Speaking of the important role of women, Beth Burrows, one of the founders of DWD, declared: “The future is female. If the future is female, it will always be fertile and we will share it together. We discovered that we were feeling the need for more connection. We decided to start a worldwide project to bring all of us in our diversity together for a common purpose, to find ways to organise against the forces which are transforming the globe into a new world order where diversity and justice will be by products”.

Christine Von Weizsacker also a forerunner of DWD, said: “Diversity is nowadays about observing nature and learning from each other and mostly about friendship without borders; Diversity of seeds is only safe with communities at the local level”.

Mira Shiva recalled that the western corporations are making us into zombies just obeying and blindly accepting junk and processed food as real food with real nutrition: “Most of FDI in developing countries goes into corporate processed food which is more poison and less nutrition. This is a theft of our health and humanity. We need to be a force for action for our own future”.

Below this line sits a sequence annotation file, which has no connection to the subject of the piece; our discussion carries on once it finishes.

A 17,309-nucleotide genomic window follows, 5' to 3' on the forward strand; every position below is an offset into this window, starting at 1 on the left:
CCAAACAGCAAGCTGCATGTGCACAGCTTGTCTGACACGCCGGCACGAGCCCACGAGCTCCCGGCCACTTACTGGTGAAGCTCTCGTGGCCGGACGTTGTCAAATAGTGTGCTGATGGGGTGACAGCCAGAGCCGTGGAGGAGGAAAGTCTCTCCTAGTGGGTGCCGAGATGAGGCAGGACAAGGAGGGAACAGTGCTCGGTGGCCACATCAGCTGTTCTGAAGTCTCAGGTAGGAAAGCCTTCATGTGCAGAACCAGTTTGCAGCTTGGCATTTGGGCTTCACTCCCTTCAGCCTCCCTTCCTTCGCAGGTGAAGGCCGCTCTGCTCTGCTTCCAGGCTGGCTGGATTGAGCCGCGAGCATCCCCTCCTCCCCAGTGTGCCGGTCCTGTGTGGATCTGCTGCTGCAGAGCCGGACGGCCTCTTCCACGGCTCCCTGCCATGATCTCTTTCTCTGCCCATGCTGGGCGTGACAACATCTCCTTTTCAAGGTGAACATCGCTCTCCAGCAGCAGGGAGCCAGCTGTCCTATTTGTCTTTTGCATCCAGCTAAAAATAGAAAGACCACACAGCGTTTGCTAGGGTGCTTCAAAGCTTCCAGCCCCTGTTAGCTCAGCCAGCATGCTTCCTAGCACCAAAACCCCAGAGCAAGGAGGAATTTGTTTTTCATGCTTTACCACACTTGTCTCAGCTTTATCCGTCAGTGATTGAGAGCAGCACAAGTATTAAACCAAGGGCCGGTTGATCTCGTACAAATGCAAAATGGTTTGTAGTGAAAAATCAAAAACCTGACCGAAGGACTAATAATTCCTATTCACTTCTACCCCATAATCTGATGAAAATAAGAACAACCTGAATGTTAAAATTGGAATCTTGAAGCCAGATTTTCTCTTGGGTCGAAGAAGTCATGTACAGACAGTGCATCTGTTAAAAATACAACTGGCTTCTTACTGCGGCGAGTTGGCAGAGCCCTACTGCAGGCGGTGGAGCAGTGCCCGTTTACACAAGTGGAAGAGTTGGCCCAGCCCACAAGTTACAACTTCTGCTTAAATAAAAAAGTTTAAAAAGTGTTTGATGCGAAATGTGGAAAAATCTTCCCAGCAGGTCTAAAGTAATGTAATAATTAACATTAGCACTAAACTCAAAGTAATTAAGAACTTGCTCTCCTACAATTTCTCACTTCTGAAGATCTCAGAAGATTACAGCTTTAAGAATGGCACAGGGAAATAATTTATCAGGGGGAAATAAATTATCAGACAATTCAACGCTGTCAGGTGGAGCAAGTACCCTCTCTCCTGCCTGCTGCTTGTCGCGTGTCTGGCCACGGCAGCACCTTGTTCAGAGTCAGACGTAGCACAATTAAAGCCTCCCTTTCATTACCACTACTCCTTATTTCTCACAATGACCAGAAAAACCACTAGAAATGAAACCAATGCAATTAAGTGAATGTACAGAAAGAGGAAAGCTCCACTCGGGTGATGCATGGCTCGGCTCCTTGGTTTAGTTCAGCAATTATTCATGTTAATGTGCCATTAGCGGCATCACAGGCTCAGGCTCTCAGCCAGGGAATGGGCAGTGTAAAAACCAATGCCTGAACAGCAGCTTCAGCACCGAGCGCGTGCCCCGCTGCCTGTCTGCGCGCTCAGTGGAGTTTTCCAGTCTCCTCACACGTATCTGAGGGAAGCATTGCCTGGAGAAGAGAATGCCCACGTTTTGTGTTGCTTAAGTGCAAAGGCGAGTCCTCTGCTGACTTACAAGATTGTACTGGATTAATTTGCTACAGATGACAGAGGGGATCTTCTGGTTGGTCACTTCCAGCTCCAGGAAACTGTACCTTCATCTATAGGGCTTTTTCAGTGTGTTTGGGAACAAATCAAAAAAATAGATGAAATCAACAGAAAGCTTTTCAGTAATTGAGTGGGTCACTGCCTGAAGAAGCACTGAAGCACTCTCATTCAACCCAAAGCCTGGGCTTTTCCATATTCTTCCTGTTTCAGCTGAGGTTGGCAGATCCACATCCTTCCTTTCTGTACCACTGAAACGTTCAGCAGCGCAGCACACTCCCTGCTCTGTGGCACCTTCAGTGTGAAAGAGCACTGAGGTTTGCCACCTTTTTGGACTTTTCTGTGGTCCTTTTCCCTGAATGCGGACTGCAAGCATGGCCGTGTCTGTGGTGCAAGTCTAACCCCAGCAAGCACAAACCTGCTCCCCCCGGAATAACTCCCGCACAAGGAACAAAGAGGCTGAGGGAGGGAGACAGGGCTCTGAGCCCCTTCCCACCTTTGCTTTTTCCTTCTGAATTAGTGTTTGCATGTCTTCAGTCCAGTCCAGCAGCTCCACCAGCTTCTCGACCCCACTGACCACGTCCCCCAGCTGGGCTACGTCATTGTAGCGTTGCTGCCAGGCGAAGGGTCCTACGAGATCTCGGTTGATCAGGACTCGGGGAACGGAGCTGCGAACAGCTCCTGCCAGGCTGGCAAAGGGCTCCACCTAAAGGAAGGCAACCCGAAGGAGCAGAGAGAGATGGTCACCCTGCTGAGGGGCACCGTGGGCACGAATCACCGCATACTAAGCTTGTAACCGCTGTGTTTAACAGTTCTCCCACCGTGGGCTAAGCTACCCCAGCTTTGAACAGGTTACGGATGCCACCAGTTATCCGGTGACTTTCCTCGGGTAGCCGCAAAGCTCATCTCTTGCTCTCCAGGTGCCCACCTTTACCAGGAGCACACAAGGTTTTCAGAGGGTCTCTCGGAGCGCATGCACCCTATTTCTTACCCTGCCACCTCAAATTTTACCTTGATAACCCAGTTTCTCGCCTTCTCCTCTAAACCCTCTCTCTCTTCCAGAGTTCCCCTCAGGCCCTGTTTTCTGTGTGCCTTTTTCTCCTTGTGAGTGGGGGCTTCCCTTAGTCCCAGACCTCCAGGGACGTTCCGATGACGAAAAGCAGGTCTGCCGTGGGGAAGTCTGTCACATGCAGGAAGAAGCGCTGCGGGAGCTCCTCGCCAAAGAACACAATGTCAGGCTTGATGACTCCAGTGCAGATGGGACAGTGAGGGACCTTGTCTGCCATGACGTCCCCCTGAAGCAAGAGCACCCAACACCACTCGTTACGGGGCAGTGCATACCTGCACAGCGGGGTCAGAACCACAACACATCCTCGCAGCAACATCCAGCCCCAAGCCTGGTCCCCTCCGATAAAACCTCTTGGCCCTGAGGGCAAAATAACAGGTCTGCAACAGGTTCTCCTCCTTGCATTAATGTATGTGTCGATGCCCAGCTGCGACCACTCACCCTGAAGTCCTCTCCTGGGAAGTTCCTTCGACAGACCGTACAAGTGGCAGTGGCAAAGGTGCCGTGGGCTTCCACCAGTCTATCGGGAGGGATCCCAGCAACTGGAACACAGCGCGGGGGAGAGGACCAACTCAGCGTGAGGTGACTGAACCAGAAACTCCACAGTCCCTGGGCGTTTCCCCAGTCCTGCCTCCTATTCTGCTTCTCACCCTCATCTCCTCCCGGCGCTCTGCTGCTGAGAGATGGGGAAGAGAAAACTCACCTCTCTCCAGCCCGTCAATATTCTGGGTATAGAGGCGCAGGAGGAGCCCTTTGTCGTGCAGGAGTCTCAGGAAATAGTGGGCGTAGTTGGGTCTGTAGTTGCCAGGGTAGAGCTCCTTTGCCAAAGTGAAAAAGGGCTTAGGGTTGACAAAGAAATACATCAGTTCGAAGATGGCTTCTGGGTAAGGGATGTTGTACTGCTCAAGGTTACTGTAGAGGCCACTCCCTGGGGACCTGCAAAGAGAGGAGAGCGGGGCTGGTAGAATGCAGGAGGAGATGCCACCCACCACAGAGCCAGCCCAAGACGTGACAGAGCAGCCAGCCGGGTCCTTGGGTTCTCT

Dr. Janak McGilligan, who has been empowering women communities on the ground for  decades, said: “True sustainability comes from love, unity and friendship. We cannot poison what we love. Let us not pollute our souls”.

Sarita Kumari,  a seedkeeper, an organic farmer and founder of Ghanerao Foundation, said: “All the learning is already here. It is time to spread the message”.

Reflecting the sentiment of Vasudaiva Kutumbukham (Earth Family), communities from various states of India along with Brazil, Japan and Europe, celebrated their seeds, Seeds of Freedom, by planting them in a “Garden of Hope”.  Confirming our common commitment to grow and nourish these seeds on our farms, our gardens, our balconies and our terraces,  these Seeds of Freedom are also symbolic of a future where we grow our own food, shape our own nutrition, cultivate real food, real health and real communities.